Worrying about saving for retirement is more common than you may think

Determining how much you need to save for the retirement you want can be difficult enough without actually having to save the money. Your requirements and desires will change over time in the same way that your income is likely to fluctuate.

You can’t be expected to know exactly what you’ll need in 5 years time, let alone 20 or 30, depending on where you are in your journey towards retirement 

As we’ve seen from the events of 2020, even the safest predictions can be subject to unexpected outcomes. It appears that this uncertainty is reflected in the minds of savers, according to Schroders 2020 Global Investor Study.

The study is an independent survey of over 23,000 investors from 32 different locations globally, and responses were collected between 30th April and 15th June 2020. The study suggests that 41% of investors across the world fear that they will not have enough savings to fund their retirement. The time at which the survey took place may be a factor itself as to why some respondents feared a savings shortfall. Whilst responses were being collected the Coronavirus pandemic was in full swing, subsequently upheaving previously held notions of job security and general stability. There were, however, specific answers within the survey which point to more definite reasons as to why people are worried about their retirement savings.

When asked if they believe that the state provided pension in their country was not enough to live off, 55% agreed. In fact, only 19% thought that it was sufficient. 

This view can likely be attributed in no small part to constantly shifting pension rules, which leave many expectant retirees stumped as to what they should prepare for. In fact, 41% of investors agreed that the adapting of rules by governments led them to the conclusion of not seeing the point in trying to save specifically for their retirement. 

Having a plan can be helpful. If you have any concerns about your own pension or retirement savings, you may benefit from seeking the advice of a professional. 


The challenge of maintaining healthy habits in lockdown

It can be difficult for anyone to maintain good habits and easy to fall into less helpful ones at the best of times. Those challenges are only made more difficult by the added pressures we all feel while navigating our way through a pandemic, and particularly in lockdown. 

In fact, a study published in Frontiers in Psychology recorded that after 3-4 weeks of nationwide lockdown, more than 8 in 10 respondents reported an increase in unhealthy changes in lifestyle, particularly concerning physical activity. In the same report, less than 4 in 10 respondents reported an increase in healthy lifestyle activities.

But those 4 in 10 are out there, and the best place to start to push that number up is by getting an understanding of the positive things you can be doing.

Keeping structure

For many of us, working from home has become the norm, and even if it hasn’t, our regular routines have been impacted in some way. Not having the structure to your day that you’ve become accustomed to can make it very difficult to keep up a productive daily routine.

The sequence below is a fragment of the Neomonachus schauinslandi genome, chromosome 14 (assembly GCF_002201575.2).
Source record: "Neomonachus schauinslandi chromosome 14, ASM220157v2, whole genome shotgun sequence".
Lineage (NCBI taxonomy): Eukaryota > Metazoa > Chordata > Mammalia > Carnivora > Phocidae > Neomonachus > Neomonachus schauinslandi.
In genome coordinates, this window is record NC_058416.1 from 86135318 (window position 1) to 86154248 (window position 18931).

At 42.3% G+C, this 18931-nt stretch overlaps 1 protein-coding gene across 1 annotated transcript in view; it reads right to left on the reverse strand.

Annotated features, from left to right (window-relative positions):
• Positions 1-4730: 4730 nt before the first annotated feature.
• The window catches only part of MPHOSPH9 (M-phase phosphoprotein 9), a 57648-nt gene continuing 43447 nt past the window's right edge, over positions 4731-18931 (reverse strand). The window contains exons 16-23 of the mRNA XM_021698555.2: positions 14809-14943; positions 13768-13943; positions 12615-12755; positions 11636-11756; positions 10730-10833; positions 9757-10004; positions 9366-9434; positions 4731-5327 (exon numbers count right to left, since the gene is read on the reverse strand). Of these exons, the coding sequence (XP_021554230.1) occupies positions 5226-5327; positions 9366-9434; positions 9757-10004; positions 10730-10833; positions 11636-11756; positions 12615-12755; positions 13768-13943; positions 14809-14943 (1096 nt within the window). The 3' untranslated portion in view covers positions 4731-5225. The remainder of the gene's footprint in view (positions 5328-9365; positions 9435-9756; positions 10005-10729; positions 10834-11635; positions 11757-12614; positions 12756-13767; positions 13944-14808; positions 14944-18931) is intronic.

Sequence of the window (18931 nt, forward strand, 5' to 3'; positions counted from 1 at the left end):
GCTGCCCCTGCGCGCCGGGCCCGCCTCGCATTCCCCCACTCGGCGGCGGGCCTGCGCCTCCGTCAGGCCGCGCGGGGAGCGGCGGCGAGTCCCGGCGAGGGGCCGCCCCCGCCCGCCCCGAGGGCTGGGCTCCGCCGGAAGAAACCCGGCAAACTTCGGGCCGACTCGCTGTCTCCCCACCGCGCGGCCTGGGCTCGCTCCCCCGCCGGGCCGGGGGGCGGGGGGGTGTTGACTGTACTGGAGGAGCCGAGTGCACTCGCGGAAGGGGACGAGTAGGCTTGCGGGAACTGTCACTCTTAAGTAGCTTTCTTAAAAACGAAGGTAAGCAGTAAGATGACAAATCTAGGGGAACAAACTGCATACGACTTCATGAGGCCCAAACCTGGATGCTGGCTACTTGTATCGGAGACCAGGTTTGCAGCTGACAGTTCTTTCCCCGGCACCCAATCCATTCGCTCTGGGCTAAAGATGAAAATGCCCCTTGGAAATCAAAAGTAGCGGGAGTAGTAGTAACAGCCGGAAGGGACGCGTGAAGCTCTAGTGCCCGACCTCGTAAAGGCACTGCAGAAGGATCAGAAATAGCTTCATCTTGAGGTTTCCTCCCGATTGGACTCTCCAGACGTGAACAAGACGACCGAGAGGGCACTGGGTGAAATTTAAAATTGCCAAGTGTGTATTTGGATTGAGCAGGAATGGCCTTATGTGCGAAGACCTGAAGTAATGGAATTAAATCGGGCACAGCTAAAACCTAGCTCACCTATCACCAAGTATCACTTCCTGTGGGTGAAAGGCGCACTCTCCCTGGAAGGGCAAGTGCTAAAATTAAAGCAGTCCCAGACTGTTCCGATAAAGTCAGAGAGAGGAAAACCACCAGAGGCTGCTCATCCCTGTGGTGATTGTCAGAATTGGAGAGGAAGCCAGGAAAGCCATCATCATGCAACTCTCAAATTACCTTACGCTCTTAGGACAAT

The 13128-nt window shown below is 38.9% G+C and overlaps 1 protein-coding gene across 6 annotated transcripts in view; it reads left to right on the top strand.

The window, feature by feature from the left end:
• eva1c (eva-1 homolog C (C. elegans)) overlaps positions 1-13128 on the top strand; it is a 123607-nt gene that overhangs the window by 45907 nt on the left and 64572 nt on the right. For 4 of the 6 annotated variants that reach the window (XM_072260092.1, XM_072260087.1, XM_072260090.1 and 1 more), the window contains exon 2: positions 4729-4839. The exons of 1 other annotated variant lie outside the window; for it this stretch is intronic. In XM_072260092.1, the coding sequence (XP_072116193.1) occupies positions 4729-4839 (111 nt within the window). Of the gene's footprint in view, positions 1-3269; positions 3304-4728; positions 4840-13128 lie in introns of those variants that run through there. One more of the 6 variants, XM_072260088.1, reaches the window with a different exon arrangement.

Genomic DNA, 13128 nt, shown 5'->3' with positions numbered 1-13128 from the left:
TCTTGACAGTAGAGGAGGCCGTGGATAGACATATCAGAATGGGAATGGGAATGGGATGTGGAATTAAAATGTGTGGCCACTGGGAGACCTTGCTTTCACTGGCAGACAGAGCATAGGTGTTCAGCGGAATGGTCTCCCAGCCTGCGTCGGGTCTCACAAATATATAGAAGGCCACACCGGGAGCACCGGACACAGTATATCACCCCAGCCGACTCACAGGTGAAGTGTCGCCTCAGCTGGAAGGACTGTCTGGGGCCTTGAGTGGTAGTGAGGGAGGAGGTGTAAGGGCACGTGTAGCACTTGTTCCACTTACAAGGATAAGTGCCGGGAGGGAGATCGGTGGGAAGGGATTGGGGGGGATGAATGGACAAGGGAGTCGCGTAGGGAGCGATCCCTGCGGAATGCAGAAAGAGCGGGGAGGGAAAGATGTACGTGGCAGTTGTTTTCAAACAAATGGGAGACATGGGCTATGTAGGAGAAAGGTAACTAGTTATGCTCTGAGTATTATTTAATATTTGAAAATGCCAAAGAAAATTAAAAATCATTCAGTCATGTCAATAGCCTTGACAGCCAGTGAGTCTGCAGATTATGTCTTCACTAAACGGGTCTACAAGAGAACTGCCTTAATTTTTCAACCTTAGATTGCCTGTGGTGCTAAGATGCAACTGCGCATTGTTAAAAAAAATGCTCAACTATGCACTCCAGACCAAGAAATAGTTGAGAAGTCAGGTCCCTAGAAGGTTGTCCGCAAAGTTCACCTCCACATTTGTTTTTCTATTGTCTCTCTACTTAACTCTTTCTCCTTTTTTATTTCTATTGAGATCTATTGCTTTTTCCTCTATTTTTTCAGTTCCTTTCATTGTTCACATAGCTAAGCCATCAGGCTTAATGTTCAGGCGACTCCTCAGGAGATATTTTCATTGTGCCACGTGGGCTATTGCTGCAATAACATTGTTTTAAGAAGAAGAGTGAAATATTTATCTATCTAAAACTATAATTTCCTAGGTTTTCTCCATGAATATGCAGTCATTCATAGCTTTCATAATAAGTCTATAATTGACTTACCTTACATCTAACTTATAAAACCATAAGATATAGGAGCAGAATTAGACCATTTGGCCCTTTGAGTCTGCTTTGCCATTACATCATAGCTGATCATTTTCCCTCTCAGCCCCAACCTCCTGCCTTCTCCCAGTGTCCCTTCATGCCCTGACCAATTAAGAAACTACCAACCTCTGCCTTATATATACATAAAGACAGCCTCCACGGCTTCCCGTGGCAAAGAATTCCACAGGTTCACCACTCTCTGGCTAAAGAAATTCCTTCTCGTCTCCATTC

While you may no longer have commutes or fixed break times to keep your day in order there are things you can do to make your life easier. Simply producing a to-do list or daily plan will keep your objectives front of mind so you can focus on what needs doing. Keeping your work environment tidy will help you to focus too, as will preparing for your next day the night before, to reduce any unnecessary stresses in the morning.

Get some fresh air

It’s easy to miss out on the benefits of being outside when you wake up in the same building that your ‘office’ is in. Especially in the winter months, you wake up, start working and before you know it, the sun has set. Make time for yourself to be outside, even a half hour walk can be fantastic for clearing your head and getting some exercise.

Try something new

If you’re finding yourself stuck at home with too much time on your hands, or you’re struggling to separate your work life from your home life and need a way to switch off after work, try picking up a new hobby. Is there something you’ve been meaning to try out for years and just never had the chance? Now could be the time! Perhaps you want to pick up a new language so you can show off your skills when you finally get to go on holiday again. Maybe it’s time to get in touch with your creative side and pick up some paintbrushes. Could you see yourself on next year’s Great British Bake Off? The possibilities are really endless, but the important thing is getting started.


Are premium bonds still worth it?

With the NS&I adjusting the premium bond prize-fund rate to just 1% in December of 2020, down from the previous 1.4%, around 21 million people saw their chances of winning fall. An impressive £99 billion worth of savings are currently held in NS&I premium bonds, and the interest change has brought into the spotlight the question of whether premium bonds are even worth buying.

What are premium bonds?